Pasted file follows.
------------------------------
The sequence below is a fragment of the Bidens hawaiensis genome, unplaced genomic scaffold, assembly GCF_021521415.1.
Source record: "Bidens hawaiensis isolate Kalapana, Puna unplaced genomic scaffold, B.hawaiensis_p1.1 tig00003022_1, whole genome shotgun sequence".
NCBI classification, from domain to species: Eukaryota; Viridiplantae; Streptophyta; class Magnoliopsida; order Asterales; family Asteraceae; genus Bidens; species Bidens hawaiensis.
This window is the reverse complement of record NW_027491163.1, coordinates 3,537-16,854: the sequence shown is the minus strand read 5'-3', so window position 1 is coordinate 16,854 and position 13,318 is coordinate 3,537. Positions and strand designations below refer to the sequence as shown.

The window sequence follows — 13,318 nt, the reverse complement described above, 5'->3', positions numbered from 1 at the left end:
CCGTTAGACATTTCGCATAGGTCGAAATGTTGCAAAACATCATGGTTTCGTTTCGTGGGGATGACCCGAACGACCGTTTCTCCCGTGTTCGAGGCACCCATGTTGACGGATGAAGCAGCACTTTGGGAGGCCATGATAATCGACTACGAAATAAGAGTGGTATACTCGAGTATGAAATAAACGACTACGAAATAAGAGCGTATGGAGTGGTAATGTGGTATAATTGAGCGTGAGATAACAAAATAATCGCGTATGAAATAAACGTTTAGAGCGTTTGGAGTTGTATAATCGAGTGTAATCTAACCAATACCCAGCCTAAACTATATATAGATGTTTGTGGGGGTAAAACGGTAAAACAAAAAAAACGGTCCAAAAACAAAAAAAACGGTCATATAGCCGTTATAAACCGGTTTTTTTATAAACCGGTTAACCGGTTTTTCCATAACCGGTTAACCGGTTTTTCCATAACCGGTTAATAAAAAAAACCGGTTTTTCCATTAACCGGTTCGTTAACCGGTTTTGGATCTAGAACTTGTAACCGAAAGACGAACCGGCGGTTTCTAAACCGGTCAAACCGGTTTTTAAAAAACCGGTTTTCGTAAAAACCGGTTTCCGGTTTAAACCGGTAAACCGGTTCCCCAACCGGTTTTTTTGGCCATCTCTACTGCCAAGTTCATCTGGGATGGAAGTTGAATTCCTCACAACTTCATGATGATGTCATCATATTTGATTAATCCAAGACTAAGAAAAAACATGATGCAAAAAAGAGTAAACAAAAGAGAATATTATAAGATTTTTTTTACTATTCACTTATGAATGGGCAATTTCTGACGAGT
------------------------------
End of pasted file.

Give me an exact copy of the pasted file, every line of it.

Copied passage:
The sequence below is a fragment of the Bidens hawaiensis genome, unplaced genomic scaffold, assembly GCF_021521415.1.
Source record: "Bidens hawaiensis isolate Kalapana, Puna unplaced genomic scaffold, B.hawaiensis_p1.1 tig00003022_1, whole genome shotgun sequence".
NCBI classification, from domain to species: Eukaryota; Viridiplantae; Streptophyta; class Magnoliopsida; order Asterales; family Asteraceae; genus Bidens; species Bidens hawaiensis.
This window is the reverse complement of record NW_027491163.1, coordinates 3,537-16,854: the sequence shown is the minus strand read 5'-3', so window position 1 is coordinate 16,854 and position 13,318 is coordinate 3,537. Positions and strand designations below refer to the sequence as shown.

The window sequence follows — 13,318 nt, the reverse complement described above, 5'->3', positions numbered from 1 at the left end:
CCGTTAGACATTTCGCATAGGTCGAAATGTTGCAAAACATCATGGTTTCGTTTCGTGGGGATGACCCGAACGACCGTTTCTCCCGTGTTCGAGGCACCCATGTTGACGGATGAAGCAGCACTTTGGGAGGCCATGATAATCGACTACGAAATAAGAGTGGTATACTCGAGTATGAAATAAACGACTACGAAATAAGAGCGTATGGAGTGGTAATGTGGTATAATTGAGCGTGAGATAACAAAATAATCGCGTATGAAATAAACGTTTAGAGCGTTTGGAGTTGTATAATCGAGTGTAATCTAACCAATACCCAGCCTAAACTATATATAGATGTTTGTGGGGGTAAAACGGTAAAACAAAAAAAACGGTCCAAAAACAAAAAAAACGGTCATATAGCCGTTATAAACCGGTTTTTTTATAAACCGGTTAACCGGTTTTTCCATAACCGGTTAACCGGTTTTTCCATAACCGGTTAATAAAAAAAACCGGTTTTTCCATTAACCGGTTCGTTAACCGGTTTTGGATCTAGAACTTGTAACCGAAAGACGAACCGGCGGTTTCTAAACCGGTCAAACCGGTTTTTAAAAAACCGGTTTTCGTAAAAACCGGTTTCCGGTTTAAACCGGTAAACCGGTTCCCCAACCGGTTTTTTTGGCCATCTCTACTGCCAAGTTCATCTGGGATGGAAGTTGAATTCCTCACAACTTCATGATGATGTCATCATATTTGATTAATCCAAGACTAAGAAAAAACATGATGCAAAAAAGAGTAAACAAAAGAGAATATTATAAGATTTTTTTTACTATTCACTTATGAATGGGCAATTTCTGACGAGT